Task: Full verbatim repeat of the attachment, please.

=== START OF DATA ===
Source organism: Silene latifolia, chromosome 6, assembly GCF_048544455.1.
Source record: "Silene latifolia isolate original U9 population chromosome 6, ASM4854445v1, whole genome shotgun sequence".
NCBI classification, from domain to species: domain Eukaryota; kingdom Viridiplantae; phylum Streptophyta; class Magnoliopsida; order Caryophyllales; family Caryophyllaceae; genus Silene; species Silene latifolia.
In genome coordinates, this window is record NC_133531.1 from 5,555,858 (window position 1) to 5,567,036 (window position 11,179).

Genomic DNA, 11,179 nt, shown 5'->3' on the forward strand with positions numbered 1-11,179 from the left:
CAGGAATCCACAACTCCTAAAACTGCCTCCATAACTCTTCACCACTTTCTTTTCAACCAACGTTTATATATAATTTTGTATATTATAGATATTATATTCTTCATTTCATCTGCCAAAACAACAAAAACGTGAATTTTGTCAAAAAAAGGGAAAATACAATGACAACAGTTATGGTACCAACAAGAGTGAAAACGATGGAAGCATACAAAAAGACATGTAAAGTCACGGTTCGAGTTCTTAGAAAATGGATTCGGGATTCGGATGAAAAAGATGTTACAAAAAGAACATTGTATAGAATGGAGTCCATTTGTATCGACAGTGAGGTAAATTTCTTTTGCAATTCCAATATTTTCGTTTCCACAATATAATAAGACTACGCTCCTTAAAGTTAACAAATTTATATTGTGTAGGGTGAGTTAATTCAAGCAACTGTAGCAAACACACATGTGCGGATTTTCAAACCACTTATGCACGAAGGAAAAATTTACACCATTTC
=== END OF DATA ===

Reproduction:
Source organism: Silene latifolia, chromosome 6, assembly GCF_048544455.1.
Source record: "Silene latifolia isolate original U9 population chromosome 6, ASM4854445v1, whole genome shotgun sequence".
NCBI classification, from domain to species: domain Eukaryota; kingdom Viridiplantae; phylum Streptophyta; class Magnoliopsida; order Caryophyllales; family Caryophyllaceae; genus Silene; species Silene latifolia.
In genome coordinates, this window is record NC_133531.1 from 5,555,858 (window position 1) to 5,567,036 (window position 11,179).

Genomic DNA, 11,179 nt, shown 5'->3' on the forward strand with positions numbered 1-11,179 from the left:
CAGGAATCCACAACTCCTAAAACTGCCTCCATAACTCTTCACCACTTTCTTTTCAACCAACGTTTATATATAATTTTGTATATTATAGATATTATATTCTTCATTTCATCTGCCAAAACAACAAAAACGTGAATTTTGTCAAAAAAAGGGAAAATACAATGACAACAGTTATGGTACCAACAAGAGTGAAAACGATGGAAGCATACAAAAAGACATGTAAAGTCACGGTTCGAGTTCTTAGAAAATGGATTCGGGATTCGGATGAAAAAGATGTTACAAAAAGAACATTGTATAGAATGGAGTCCATTTGTATCGACAGTGAGGTAAATTTCTTTTGCAATTCCAATATTTTCGTTTCCACAATATAATAAGACTACGCTCCTTAAAGTTAACAAATTTATATTGTGTAGGGTGAGTTAATTCAAGCAACTGTAGCAAACACACATGTGCGGATTTTCAAACCACTTATGCACGAAGGAAAAATTTACACCATTTC